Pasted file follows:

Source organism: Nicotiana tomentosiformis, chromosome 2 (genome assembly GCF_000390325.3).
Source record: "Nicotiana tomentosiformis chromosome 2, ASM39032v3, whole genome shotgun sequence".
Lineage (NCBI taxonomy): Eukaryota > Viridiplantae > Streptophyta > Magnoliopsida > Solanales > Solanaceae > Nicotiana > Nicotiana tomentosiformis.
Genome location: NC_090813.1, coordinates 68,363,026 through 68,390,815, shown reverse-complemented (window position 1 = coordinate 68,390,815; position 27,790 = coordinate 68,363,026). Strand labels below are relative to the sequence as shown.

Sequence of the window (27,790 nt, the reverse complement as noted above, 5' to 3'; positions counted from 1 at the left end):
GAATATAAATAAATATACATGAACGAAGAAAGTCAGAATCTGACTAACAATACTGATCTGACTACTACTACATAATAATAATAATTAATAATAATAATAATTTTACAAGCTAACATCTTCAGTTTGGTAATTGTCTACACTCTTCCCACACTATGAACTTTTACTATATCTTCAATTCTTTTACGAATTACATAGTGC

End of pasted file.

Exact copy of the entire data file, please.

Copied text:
Source organism: Nicotiana tomentosiformis, chromosome 2 (genome assembly GCF_000390325.3).
Source record: "Nicotiana tomentosiformis chromosome 2, ASM39032v3, whole genome shotgun sequence".
Lineage (NCBI taxonomy): Eukaryota > Viridiplantae > Streptophyta > Magnoliopsida > Solanales > Solanaceae > Nicotiana > Nicotiana tomentosiformis.
Genome location: NC_090813.1, coordinates 68,363,026 through 68,390,815, shown reverse-complemented (window position 1 = coordinate 68,390,815; position 27,790 = coordinate 68,363,026). Strand labels below are relative to the sequence as shown.

Sequence of the window (27,790 nt, the reverse complement as noted above, 5' to 3'; positions counted from 1 at the left end):
GAATATAAATAAATATACATGAACGAAGAAAGTCAGAATCTGACTAACAATACTGATCTGACTACTACTACATAATAATAATAATTAATAATAATAATAATTTTACAAGCTAACATCTTCAGTTTGGTAATTGTCTACACTCTTCCCACACTATGAACTTTTACTATATCTTCAATTCTTTTACGAATTACATAGTGC